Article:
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What does a microchip the size of a grain of rice implanted into an employee's hand have to do with workplace safety and security?
It's why, experts and attorneys say, HR professionals should proceed with caution if their companies are considering trying to microchip workers.
Three Square Market (32M), a Wisconsin-based technology firm, began implanting willing employees with radio-frequency identification (RFID) technology on Aug. 1; it allows employees to log on to computers, open doors, use the copy machine and purchase food at work instead of using a badge or a credit card.
More than 50 employees opted to have the chips implanted. The company is partnering with BioHax International in Sweden, which makes the chips.
"We foresee the use of RFID technology to drive everything from making purchases in our office break room market, [to] opening doors, [using] copy machines, logging into our office computers, unlocking phones, sharing business cards, storing medical and health information, and [using] as payment at other RFID terminals," stated 32M CEO Todd Westby in a press release.
32M isn't the first company to implant employees with technology.
Epicenter, which provides workspace for more than 300 digital companies in Stockholm, Sweden, has been implanting its employees and people who use its workspaces for years.
"Many of the workers have chosen to be chipped, and they've done so mainly for convenience around the 86,000-square-foot facility," the company states on its website. "Most of the nearly 1,000 members still use traditional means, but a healthy handful have opted in to the voluntary feature."
Neither company responded to SHRM Online's requests for comment.
However, experts tell SHRM Online that HR should be fully aware of the complications that may arise from "chipping" employees. Those include: personal privacy complaints; security lapses; workers' compensation claims should the chips cause medical complications; and the need to make medical and religious accommodations if chips become mandatory.
While these RFID chips have no GPS tracking capabilities, the company noted that one day they could be used for other reasons. The 70-year-old technology uses radio waves to detect, identify, track and manage chips that are nearby or far away. The technology transmits data from the chip or tag to a stationary RFID reader, for example, one placed in a break room or an office entryway. (Think about how automated toll collection systems interact with transponders placed on the inside of a car windshield).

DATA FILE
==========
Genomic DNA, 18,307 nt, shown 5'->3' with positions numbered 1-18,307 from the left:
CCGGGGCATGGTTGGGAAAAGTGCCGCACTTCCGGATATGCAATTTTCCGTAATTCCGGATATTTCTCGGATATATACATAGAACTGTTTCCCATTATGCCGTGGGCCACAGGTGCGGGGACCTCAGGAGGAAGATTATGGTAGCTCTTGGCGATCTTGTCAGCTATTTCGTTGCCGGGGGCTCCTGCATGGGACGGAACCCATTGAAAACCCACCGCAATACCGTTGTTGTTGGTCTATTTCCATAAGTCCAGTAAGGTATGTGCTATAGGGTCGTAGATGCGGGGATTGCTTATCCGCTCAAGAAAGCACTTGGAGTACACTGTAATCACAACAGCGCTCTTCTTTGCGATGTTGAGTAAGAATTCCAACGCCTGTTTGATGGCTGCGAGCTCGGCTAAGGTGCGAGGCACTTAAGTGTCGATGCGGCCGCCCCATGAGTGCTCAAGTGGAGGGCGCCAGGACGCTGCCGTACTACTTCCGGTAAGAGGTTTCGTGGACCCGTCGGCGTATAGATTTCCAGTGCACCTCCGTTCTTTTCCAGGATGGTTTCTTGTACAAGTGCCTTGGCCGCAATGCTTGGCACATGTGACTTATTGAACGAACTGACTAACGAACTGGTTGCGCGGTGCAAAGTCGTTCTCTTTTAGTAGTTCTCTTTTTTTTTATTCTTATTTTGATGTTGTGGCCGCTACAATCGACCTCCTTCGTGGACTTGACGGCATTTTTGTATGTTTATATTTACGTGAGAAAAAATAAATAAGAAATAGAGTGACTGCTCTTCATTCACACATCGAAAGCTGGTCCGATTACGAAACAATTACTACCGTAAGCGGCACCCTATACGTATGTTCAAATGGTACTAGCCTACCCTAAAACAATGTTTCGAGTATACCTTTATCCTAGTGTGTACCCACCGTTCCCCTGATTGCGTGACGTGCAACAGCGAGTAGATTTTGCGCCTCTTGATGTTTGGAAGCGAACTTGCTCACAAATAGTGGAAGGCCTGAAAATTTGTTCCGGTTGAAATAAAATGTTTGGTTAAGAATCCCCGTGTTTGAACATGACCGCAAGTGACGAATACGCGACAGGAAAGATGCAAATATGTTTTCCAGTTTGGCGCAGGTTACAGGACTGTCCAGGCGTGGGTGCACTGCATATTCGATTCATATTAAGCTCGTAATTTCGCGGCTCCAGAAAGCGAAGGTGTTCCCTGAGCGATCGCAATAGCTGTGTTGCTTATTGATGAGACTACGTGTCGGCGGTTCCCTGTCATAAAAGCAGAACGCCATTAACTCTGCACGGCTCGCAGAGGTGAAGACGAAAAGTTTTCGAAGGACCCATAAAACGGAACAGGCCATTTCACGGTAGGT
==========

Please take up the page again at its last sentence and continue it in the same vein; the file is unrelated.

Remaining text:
In a blog post on the legal ramifications of microchipping employees, Sarah J. Platt and Keith E. Kopplin, attorneys for Ogletree Deakins in Milwaukee, write that "depending on where access points are installed, an employer could gain useful information, such as how long an employee spent in the break room, in the same vicinity as another employee who was allegedly harassed, or where material went missing."
[SHRM members-only HR Q&A: How to Safeguard Employee Information]
They also ask what would happen if an employee's body were to reject a chip. Would employers be financially responsible if the chip affected an employee's health?
Security is also a concern. RFID technology isn't really all that secure, experts say.
"I could see bad actors trying several techniques to attack the chip itself or the data that is transmitted to and from the chip," said McAfee Chief Consumer Security Evangelist Gary Davis in an interview with SHRM Online. McAfee is a computer security company based in Santa Clara, Calif.
"The biggest risks [with RFID] are … eavesdropping, data corruption or modification, and interception attacks," he said
Jason McNew, CEO of Stronghold Cyber Security, an Aspers, Pa.-based cybersecurity firm, agreed. He called the microchipping of employees "an absolutely horrible idea. This technology is the same technology that is used in proximity cards," which hotel guests often use to enter their rooms. "Technically speaking, it is a trivial matter to duplicate" these cards."
He added: "Read-write tags are permanently encoded when manufactured," and the tags "have serial numbers which are permanent, but also contain data blocks which can be altered. RFID tags implanted into humans would most likely—like those in animals—be read-only tag."
Also, what happens to the chip when an employee leaves? Who owns the data that is on it?
McNew previously worked for the military unit known as the White House Communications Agency and held one of highest security clearances (known as the "Yankee White.") He told SHRM Online that "the chip itself may be your personal property, but the information probably isn't."
"It is not the employee's property, rather a branding of the employee for convenience," said Chief Technology Officer John Callahan of identity access management company Veridium in an interview with SHRM Online from his office in Quincy, Mass.
Callahan said he was mostly concerned with people who leave one job with a chip and go to another job and receive a new chip. This eventually may require companies to share their RFID chips and encryption keys. "This represents a single point of vulnerability and an opportunity for abuse. It's the potential sharing of that data without consent that will be of concern to regulatory agencies."
Lawmaker Says 'No'
At least one state senator – in Nevada – has introduced legislation that would bar any employers from forcing employees to get these chips.
"I believe it should be completely voluntary. Absent some legislation," employers could attempt to force employees to be chipped and to fire any employees who refused, said C.R. Wright, an Atlanta-based attorney with Fisher Phillips, a labor and employment law firm. "So what HR should know is … we don't advise that something like this would be made mandatory," he said.
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